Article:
The Disciplined Article

Presentation abstract:
This presentation is a comparative analysis of Wikipedia and Britannica Encyclopedia’s categorization of articles. It reports on my research that compares the sub-headings of ten articles from two hundred years of the Encyclopedia Britannica with the same ten articles from Wikipedia. Thus, by analyzing how articles such as ‘America’, ‘Atheist’, ‘Black’, ‘Canada’, ‘Cannon’, ‘Cat’, ‘Democracy’, ‘Human’, ‘London’ and ‘Oceans’ differ in time and publication, we witness how the process of writing encyclopedic knowledge privileges certain knowledge statements and at the same time, invalidates others.

It is undeniable that after ten years, Wikipedia can easily claim to be the number one encyclopedia on the web. Yochai Benkler states in “The Wealth of Networks” (2007) that the success of Wikipedia is due to the “large-scale cooperative efforts” of peer production (p.5). The results, he writes, is “a radically new form of encyclopedia writing” (p.70). This enthusiastic sentiment of the site’s novel and radical approach is reiterated in Manuel Castells’ “The Network Society” (2004), Don Tapscott’s “Wikinomics” (2006), and Clay Shirky’s “Cognitive Surplus” (2010). While Wikipedia is undoubtably unique for its scale and popularity, the scholars Featherstone & Venn (2006) doubt whether the Wikipedian product is entirely new or particularly radical. These two authors observe that Wikipedia tends to follow “traditional disciplinary divisions” that were prominent during the European Enlightenment (Problematizing Global Knowledge and the New Encyclopaedia Project, “Theory Culture & Society”, 23, p.10). In the ten years since the site’s inception, Wikipedians have not only continued to rely on these idealogical categories of knowledge but have, in fact, implemented them more consistently and on a greater scale than their ancestral counterparts.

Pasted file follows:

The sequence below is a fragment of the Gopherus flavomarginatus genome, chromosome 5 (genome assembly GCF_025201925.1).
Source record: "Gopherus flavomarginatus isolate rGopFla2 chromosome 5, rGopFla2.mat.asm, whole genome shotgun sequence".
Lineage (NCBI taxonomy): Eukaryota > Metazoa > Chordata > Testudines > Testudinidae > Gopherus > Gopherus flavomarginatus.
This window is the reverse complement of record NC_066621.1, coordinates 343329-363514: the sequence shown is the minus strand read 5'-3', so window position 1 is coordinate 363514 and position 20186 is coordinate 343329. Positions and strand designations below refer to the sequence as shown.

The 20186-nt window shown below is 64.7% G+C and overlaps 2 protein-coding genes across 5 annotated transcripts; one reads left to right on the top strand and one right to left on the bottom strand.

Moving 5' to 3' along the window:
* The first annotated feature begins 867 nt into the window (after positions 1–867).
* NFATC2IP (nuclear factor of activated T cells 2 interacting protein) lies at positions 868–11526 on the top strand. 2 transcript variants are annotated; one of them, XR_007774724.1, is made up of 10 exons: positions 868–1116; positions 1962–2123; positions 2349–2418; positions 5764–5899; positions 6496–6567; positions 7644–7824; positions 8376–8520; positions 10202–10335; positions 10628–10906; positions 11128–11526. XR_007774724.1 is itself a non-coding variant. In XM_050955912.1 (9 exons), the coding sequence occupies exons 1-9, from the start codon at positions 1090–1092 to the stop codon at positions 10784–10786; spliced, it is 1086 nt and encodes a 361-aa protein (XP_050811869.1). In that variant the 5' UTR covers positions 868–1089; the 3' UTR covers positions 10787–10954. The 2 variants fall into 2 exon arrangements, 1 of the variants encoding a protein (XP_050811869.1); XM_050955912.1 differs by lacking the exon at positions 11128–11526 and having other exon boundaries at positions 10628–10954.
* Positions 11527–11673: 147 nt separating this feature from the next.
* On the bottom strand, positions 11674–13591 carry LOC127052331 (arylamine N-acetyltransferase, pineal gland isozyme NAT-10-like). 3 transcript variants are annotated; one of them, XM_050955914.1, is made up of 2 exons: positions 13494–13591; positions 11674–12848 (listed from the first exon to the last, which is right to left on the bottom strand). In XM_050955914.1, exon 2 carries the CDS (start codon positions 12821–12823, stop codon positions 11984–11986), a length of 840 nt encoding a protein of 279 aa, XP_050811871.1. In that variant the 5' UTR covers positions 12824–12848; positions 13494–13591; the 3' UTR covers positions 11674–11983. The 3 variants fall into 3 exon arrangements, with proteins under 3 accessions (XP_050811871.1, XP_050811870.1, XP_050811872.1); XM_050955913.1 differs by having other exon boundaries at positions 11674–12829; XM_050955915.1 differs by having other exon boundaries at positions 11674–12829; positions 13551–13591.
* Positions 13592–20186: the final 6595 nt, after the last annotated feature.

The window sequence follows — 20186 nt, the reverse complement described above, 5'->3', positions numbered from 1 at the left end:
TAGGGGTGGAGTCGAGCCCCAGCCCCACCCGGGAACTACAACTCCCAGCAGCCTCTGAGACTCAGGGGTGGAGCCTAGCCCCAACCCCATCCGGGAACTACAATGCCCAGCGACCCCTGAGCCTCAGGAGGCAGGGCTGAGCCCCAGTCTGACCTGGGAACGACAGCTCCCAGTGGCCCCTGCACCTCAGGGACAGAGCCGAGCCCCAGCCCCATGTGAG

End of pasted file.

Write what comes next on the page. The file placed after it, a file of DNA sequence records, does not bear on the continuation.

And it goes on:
Thus, my presentation argues that Benkler’s claim that Wikipedia possesses a new and radical encyclopedic writing is misleading. Instead Wikipedia, should be critically analyzed for being exactly the opposite, of establishing traditional categorizations that reinforce and maintain the status quo.


Critique, Democracy, and Philosophy in 21st Century Information Society: Towards Critical Theories of Social Media
The Fourth ICTs and Society-Conference
Uppsala University, May 2nd-4th, 2012


Wikipedia, encyclopedism, content analysis, knowledge

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